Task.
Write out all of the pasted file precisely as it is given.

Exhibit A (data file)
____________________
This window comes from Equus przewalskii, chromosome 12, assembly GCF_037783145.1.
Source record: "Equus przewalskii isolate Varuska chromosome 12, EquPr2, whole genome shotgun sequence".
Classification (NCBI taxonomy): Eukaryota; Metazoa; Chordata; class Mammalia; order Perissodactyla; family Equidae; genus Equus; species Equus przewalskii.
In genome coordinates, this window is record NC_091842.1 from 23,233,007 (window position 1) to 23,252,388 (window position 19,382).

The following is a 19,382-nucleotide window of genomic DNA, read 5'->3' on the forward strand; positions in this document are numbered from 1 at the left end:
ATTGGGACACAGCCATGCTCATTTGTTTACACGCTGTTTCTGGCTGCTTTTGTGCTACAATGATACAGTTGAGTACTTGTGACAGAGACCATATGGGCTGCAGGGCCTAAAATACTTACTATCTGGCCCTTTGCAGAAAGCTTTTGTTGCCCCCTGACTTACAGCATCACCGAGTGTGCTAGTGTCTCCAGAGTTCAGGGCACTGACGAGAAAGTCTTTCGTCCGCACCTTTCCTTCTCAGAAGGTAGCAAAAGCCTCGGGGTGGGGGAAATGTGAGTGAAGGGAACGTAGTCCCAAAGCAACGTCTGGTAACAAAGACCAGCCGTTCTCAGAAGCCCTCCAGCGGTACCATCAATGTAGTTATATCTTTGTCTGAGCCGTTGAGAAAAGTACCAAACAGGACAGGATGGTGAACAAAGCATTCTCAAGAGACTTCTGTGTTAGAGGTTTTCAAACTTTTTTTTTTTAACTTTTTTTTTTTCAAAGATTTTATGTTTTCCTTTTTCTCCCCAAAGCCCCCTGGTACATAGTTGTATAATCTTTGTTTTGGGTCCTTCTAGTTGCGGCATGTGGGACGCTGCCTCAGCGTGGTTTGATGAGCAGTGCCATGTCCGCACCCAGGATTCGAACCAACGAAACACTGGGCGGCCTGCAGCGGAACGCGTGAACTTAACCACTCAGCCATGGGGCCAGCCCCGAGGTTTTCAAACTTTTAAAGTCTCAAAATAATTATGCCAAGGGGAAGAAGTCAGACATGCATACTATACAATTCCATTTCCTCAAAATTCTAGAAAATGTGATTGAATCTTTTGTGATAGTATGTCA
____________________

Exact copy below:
This window comes from Equus przewalskii, chromosome 12, assembly GCF_037783145.1.
Source record: "Equus przewalskii isolate Varuska chromosome 12, EquPr2, whole genome shotgun sequence".
Classification (NCBI taxonomy): Eukaryota; Metazoa; Chordata; class Mammalia; order Perissodactyla; family Equidae; genus Equus; species Equus przewalskii.
In genome coordinates, this window is record NC_091842.1 from 23,233,007 (window position 1) to 23,252,388 (window position 19,382).

The following is a 19,382-nucleotide window of genomic DNA, read 5'->3' on the forward strand; positions in this document are numbered from 1 at the left end:
ATTGGGACACAGCCATGCTCATTTGTTTACACGCTGTTTCTGGCTGCTTTTGTGCTACAATGATACAGTTGAGTACTTGTGACAGAGACCATATGGGCTGCAGGGCCTAAAATACTTACTATCTGGCCCTTTGCAGAAAGCTTTTGTTGCCCCCTGACTTACAGCATCACCGAGTGTGCTAGTGTCTCCAGAGTTCAGGGCACTGACGAGAAAGTCTTTCGTCCGCACCTTTCCTTCTCAGAAGGTAGCAAAAGCCTCGGGGTGGGGGAAATGTGAGTGAAGGGAACGTAGTCCCAAAGCAACGTCTGGTAACAAAGACCAGCCGTTCTCAGAAGCCCTCCAGCGGTACCATCAATGTAGTTATATCTTTGTCTGAGCCGTTGAGAAAAGTACCAAACAGGACAGGATGGTGAACAAAGCATTCTCAAGAGACTTCTGTGTTAGAGGTTTTCAAACTTTTTTTTTTTAACTTTTTTTTTTTCAAAGATTTTATGTTTTCCTTTTTCTCCCCAAAGCCCCCTGGTACATAGTTGTATAATCTTTGTTTTGGGTCCTTCTAGTTGCGGCATGTGGGACGCTGCCTCAGCGTGGTTTGATGAGCAGTGCCATGTCCGCACCCAGGATTCGAACCAACGAAACACTGGGCGGCCTGCAGCGGAACGCGTGAACTTAACCACTCAGCCATGGGGCCAGCCCCGAGGTTTTCAAACTTTTAAAGTCTCAAAATAATTATGCCAAGGGGAAGAAGTCAGACATGCATACTATACAATTCCATTTCCTCAAAATTCTAGAAAATGTGATTGAATCTTTTGTGATAGTATGTCA